January 2012: Top 10 space stories of 2011

This month’s issue of Astronomy magazine counts down the top space stories of the past year, explains the ways chemistry tells scientists how the universe runs, explores the physics of Star Trek, describes techniques to sketch what you see at the telescope, reviews Stellarvue’s SV105–3SV APO refractor, and more.
By | Published: November 29, 2011 | Last updated on May 18, 2023

Waukesha, Wis. — In 2011, planetary scientists found an asteroid in Earth’s orbit, uncovered the strongest evidence of flowing water on the surface of Mars, and discovered some of the most earthlike planets yet detected. Also in the past year, astronomers exposed another class of exploding stars and found giant gamma-ray structures emanating from the Milky Way Galaxy. It was a great year for space science discoveries — but what was the biggest story of the year?Astronomy’s editors ranked the most important stories of the past 12 months, and Associate Editor Liz Kruesi highlights those discoveries in “Top 10 space stories of 2011.”Read the countdown in the January 2012 issue of Astronomy magazine, on newsstands December 6.

“How the universe reveals its secrets”
Chemistry is at work all around us — on Earth and in the distant cosmos. In “How the universe reveals its secrets,” Associate Editor Bill Andrews describes how astronomers use this branch of science to explore the properties of matter and the interplay between various substances. Throughout the article, Andrews explains how “chemistry is more than just a high school lab class.”

“The science of Star Trek
The futuristic technology in the Star Trek series is closer than you might think. Read how our descendants might use a transporter device to transmit and reassemble a person almost instantly, or how a bubble surrounding a spacecraft could move it at a speed faster than light. Ayla Besemer takes you on a foray into these exciting possibilities and more in “The science of Star Trek.”

“How to sketch deep-sky objects”
Drawing what you see at the telescope can help you observe finer detail in deep-sky objects and can make your observing sessions more useful. Learn techniques for sketching galaxies, star clusters, and nebulae from an amateur astronomer who has perfected the method, and see examples of his work. In “How to sketch deep-sky objects,” Brandon Doyle also offers advice about the best way to add color to your drawings.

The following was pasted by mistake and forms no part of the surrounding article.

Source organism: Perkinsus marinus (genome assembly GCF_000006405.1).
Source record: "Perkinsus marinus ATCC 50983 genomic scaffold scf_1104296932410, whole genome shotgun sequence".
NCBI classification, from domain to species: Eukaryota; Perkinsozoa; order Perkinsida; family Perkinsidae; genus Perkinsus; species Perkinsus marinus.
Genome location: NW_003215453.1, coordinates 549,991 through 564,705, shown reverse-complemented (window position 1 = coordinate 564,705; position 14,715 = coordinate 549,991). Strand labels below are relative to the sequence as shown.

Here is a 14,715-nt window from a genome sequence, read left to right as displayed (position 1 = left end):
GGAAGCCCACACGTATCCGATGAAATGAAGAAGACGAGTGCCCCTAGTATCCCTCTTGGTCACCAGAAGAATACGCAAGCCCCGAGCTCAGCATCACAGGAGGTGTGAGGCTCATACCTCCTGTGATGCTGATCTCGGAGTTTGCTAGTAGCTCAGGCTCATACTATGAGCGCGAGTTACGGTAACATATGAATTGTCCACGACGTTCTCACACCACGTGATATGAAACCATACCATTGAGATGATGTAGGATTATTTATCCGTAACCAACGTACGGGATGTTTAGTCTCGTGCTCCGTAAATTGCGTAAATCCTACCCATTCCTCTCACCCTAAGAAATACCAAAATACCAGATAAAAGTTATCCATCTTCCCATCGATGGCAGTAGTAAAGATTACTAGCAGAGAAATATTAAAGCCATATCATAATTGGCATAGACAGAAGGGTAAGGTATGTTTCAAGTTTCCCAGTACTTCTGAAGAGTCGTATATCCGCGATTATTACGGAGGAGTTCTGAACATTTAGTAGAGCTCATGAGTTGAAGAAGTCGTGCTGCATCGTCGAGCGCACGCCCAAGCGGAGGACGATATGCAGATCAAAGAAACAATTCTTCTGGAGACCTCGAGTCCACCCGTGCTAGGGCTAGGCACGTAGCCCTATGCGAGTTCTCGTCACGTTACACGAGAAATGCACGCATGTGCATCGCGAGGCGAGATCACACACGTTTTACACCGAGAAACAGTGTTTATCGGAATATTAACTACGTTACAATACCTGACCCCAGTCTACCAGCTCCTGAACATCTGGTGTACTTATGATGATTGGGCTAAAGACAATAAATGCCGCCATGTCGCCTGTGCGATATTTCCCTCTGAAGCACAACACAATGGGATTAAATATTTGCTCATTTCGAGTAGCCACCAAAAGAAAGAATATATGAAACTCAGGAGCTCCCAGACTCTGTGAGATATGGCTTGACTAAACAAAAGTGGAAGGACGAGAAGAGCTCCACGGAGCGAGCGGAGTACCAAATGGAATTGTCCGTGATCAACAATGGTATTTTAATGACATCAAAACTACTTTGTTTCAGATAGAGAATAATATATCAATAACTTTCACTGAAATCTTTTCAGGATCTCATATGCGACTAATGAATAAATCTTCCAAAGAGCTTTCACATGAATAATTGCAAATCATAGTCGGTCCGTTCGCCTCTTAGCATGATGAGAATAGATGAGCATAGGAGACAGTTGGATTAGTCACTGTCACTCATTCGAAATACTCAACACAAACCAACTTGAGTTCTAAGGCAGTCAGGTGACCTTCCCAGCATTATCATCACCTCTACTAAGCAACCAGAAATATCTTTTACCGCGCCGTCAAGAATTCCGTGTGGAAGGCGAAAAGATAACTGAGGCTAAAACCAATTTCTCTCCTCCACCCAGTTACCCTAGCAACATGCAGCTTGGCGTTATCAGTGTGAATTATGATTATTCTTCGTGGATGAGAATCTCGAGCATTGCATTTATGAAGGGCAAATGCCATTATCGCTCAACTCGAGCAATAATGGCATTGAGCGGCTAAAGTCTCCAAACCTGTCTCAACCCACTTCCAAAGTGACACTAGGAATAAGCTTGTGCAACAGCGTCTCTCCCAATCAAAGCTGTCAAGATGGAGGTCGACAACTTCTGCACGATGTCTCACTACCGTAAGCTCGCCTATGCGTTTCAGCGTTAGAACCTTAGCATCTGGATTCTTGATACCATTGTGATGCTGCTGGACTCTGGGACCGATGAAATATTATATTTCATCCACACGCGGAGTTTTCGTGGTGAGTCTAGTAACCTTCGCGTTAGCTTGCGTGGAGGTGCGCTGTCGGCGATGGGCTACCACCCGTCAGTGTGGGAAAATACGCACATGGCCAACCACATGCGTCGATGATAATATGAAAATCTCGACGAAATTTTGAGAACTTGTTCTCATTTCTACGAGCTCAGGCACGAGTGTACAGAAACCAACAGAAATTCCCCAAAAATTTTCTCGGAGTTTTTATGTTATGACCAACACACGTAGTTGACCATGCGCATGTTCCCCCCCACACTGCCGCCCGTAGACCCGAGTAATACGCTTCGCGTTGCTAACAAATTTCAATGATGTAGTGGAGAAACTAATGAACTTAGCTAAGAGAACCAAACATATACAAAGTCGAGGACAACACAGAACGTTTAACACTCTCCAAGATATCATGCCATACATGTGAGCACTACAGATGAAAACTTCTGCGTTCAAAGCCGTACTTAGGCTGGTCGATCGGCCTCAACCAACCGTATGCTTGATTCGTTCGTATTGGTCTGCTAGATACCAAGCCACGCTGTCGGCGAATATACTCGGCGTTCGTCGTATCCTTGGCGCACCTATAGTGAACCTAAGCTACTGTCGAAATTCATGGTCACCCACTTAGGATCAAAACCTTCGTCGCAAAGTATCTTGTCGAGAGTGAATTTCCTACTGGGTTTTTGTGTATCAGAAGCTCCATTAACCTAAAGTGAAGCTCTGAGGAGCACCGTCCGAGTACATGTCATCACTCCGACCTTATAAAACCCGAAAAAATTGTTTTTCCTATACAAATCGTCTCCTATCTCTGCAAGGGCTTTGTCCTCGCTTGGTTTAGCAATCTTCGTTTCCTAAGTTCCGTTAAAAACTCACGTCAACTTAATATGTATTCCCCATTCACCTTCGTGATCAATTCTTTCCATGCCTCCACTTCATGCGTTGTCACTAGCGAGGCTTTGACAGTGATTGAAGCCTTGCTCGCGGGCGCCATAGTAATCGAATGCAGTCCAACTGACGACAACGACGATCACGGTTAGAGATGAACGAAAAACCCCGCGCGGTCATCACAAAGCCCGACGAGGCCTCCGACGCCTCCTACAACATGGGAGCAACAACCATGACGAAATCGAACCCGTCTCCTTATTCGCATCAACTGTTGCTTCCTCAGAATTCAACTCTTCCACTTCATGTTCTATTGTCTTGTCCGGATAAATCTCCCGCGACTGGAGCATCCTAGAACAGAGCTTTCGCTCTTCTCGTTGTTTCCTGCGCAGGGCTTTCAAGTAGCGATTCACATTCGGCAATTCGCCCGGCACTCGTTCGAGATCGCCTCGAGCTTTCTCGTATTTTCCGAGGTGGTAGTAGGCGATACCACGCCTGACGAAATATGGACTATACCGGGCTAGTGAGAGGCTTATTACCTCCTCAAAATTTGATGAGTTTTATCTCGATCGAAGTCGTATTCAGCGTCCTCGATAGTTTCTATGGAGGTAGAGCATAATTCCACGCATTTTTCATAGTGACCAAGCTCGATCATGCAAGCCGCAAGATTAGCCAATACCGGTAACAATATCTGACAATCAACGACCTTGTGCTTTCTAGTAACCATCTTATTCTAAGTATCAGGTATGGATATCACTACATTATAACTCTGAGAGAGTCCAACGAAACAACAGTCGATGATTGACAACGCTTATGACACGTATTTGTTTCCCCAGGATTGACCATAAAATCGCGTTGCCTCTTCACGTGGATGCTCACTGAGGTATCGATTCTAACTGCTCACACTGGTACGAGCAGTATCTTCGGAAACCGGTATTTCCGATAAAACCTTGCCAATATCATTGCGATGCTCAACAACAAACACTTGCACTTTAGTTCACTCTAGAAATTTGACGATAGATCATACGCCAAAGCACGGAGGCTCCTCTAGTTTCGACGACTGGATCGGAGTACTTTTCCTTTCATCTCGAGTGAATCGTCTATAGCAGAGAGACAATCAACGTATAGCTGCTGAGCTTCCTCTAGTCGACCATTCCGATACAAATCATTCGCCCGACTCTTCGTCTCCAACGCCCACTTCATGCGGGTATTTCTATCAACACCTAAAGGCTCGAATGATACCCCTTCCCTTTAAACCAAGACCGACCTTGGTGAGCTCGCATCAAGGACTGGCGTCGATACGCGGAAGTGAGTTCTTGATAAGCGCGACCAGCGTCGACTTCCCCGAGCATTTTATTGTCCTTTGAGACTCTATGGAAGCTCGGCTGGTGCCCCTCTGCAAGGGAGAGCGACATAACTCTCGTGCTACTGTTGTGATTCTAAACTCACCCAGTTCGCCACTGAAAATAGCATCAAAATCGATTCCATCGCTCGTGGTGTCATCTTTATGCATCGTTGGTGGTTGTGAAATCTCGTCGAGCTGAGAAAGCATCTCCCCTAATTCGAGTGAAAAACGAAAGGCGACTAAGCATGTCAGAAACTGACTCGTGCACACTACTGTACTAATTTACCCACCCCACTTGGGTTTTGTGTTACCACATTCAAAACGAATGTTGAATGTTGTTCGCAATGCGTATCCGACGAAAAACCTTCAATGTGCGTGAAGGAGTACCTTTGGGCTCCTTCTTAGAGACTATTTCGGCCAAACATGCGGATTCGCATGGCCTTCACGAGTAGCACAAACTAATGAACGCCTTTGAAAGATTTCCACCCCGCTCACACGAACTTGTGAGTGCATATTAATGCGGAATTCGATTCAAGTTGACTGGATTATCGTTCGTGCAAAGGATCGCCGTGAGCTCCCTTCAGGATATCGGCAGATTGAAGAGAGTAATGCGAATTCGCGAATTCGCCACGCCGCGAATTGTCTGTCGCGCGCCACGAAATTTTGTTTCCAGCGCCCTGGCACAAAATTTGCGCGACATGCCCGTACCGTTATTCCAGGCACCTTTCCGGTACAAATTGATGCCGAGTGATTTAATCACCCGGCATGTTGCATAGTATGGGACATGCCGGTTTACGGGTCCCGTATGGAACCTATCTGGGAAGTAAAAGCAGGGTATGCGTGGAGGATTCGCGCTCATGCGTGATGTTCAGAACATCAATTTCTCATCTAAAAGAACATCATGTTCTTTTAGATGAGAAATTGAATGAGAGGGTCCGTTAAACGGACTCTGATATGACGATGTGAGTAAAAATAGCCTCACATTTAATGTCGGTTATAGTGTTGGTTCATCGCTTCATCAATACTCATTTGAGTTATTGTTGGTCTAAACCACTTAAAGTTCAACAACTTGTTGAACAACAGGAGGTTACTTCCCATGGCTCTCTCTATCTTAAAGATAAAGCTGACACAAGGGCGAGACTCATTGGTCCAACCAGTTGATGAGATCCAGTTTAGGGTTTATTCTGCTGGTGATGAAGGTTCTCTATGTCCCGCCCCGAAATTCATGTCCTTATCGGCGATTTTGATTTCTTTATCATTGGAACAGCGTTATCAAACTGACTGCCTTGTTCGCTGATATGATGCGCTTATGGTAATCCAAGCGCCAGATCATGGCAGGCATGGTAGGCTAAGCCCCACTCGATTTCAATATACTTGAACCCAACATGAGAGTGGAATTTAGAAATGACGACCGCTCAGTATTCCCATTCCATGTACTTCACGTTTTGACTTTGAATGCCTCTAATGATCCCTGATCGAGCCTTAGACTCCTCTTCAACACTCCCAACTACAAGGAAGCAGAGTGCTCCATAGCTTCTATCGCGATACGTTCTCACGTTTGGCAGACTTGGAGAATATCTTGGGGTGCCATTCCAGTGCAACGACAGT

January night-sky events visible without optical aid

  • January 2 — The Moon lies 5° north of Jupiter.
  • January 4 — The Quadrantid meteor shower peaks in the early morning hours.
  • January 14 — The Moon lies 9° south Mars.
  • January 26 — The Moon lies 7° north of the brilliant planet Venus.

Also in the January 2012 Astronomy

  • Astronomy’s 2012 Guide to the Night Sky” — This handy four-page insert will keep you looking up all year.
  • “The man who measured the cosmos” — Milton Humason went from janitor on Mount Wilson to world-famous astronomer.
  • “Brian May’s world of stereo astro pictures” — One of the world’s great rock stars has a passion for astronomy — and for sharing space in 3-D.
  • “Astronomy tests Stellarvue’s 4-inch APO refractor” — The new SV105–3SV imaging scope boasts high-quality construction, superb optics, and an oversized focuser.
  • “The Sky this Month” — Exclusive pullout star charts will guide you through the night sky.
  • The January issue of Astronomy also includes Astro News, Bob Berman’s Strange Universe, Glenn Chaple’s Observing Basics, Stephen James O’Meara’s Secret Sky, David Levy’s Evening Stars, Tony Hallas’ Imaging the Cosmos, The Cosmic Grid, Deep-sky Showcase, New Products, Letters, Web Talk, and Reader Gallery